Malaysia scraps GST within 3 years. Should India go the same way?
A large number of modern-day macro-economists around the world support the idea of having goods and services tax as a mode of collecting revenue for the government. It is an irony though, in the recent past at least, its implementation in different countries has met with mass protests. Malaysia has gone ahead and withdrawn it within three years of its implementation.
The Pakatan Harapan alliance headed by Dr Mahathir Mohamad that claimed victory in Malaysia’s 14th general election, has decided to roll back the GST rates from 6% to zero from June 1. The alliance had promised to roll back the implementation of GST if chosen to power.
Abolishing the GST was a key promise made by the Pakatan Harapan coalition should it win the May 9 general election.
There were mass protests in streets of Malaysia ever since the GST was introduced in the country in April 2015 as the new law led to a spike in the prices of goods and services in the country.
India, too implemented GST in July 2017, and its experience has not been great. The only relief for the government in power is that people in the country are not as agitated as those in Malasyia.
Recently, the World Bank called India's GST structure, the most complex in the world. The report added that India has the highest standard GST rate in Asia, and second highest in the world after Chile.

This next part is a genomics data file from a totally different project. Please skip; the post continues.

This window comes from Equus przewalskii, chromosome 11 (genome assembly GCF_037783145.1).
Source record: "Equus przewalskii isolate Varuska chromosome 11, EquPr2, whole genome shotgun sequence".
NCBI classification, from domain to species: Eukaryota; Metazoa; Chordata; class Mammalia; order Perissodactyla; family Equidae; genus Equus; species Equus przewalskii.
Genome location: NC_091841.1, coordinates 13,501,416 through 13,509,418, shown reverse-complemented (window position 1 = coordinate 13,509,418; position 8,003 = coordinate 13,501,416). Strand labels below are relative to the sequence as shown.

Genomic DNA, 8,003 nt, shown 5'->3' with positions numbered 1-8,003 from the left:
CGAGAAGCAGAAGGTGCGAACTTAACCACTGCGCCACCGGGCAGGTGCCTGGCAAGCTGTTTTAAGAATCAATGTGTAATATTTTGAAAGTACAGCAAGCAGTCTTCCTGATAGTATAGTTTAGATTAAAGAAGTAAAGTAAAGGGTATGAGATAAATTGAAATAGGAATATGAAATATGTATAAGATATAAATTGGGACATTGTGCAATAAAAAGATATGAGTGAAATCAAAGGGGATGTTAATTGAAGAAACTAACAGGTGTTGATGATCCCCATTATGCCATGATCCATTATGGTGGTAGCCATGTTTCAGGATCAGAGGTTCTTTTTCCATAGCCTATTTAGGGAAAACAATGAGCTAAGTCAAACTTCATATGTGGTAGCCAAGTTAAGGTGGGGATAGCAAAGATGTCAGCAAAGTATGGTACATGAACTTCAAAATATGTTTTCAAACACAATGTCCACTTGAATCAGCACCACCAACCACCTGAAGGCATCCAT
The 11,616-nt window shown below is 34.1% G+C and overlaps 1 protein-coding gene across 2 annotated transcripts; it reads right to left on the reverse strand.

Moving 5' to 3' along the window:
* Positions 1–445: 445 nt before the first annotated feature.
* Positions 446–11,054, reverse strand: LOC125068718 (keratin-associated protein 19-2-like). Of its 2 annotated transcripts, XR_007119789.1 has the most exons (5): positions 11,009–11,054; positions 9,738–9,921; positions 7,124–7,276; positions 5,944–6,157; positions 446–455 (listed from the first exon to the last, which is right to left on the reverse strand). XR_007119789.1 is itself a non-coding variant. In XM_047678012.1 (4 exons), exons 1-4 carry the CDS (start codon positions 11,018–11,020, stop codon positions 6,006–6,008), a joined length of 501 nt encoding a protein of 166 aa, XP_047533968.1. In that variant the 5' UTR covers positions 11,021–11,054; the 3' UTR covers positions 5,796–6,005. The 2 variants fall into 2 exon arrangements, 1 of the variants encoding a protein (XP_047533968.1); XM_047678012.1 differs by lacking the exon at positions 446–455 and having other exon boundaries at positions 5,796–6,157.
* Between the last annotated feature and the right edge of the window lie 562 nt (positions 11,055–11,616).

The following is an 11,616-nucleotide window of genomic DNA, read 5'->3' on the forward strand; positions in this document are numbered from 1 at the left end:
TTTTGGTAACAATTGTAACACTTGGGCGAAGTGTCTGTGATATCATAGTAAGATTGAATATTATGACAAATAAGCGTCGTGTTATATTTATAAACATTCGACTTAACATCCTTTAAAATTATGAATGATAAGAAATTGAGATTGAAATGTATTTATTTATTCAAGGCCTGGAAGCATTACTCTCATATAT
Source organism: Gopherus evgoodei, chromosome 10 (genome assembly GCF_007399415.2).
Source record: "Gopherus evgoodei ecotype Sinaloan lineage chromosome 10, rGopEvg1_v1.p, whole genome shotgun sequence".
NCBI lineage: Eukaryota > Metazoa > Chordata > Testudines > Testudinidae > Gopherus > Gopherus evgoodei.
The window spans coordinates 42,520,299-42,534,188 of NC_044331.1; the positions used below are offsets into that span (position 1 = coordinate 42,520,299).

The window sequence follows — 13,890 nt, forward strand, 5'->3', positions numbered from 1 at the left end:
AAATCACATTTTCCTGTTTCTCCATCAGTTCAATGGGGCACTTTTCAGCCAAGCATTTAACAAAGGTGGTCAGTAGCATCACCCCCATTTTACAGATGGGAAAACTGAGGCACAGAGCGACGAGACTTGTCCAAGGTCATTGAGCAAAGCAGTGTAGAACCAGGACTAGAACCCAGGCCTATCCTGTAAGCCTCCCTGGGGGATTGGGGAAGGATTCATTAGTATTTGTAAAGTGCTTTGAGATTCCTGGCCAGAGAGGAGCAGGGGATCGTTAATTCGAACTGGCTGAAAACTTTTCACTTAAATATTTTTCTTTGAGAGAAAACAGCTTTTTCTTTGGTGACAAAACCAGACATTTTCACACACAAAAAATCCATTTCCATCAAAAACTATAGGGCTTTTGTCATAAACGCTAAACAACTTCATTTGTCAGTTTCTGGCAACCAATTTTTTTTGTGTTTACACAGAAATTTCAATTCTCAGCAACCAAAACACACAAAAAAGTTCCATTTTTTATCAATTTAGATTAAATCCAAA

"The tax rates in the Indian GST system are among the highest in the world. The highest GST rate in India, while only applying to a subset of goods and services traded, is 28 per cent, which is the second highest among a sample of 115 countries which have a GST (VAT) system and for which data is available," the World Bank report said.
If the people of India have not come out on streets despite having to deal with the highest tax rates under the GST in Asia, the government should consider itself lucky.
Moreover, the GST in India has had an indirect impact on the lives of Indians. The small traders and manufacturing units are having a harrowing time dealing with the complex tax filing system adopted by India under the GST, causing many units to shut their business, resulting in massive job losses. Under the GST a trader is required to file as many as 37 returns in a year, which makes it necessary for every trader- big and small- to hire the service of full time accountants, adding to the cost of business.
The government has failed to resolve the issue of slow GST refunds for exporters, leading to fund crunch for exporters. An RBI paper, 'Working Capital constraints and exports: Evidence from the GST roll-out' says that “ The implementation and refund delays under the new tax regime of GST seem to have led to working capital constraints for firms, which in turn might have hurt their exports in October 2017.”
India is expected to go to next general elections by April-May 2019. It is unlikely that the Opposition will make abolishing of GST a poll promise, but there is scope for a road-map that promises a better and simplified GST which hurts neither the economy nor the people who are dependent on it.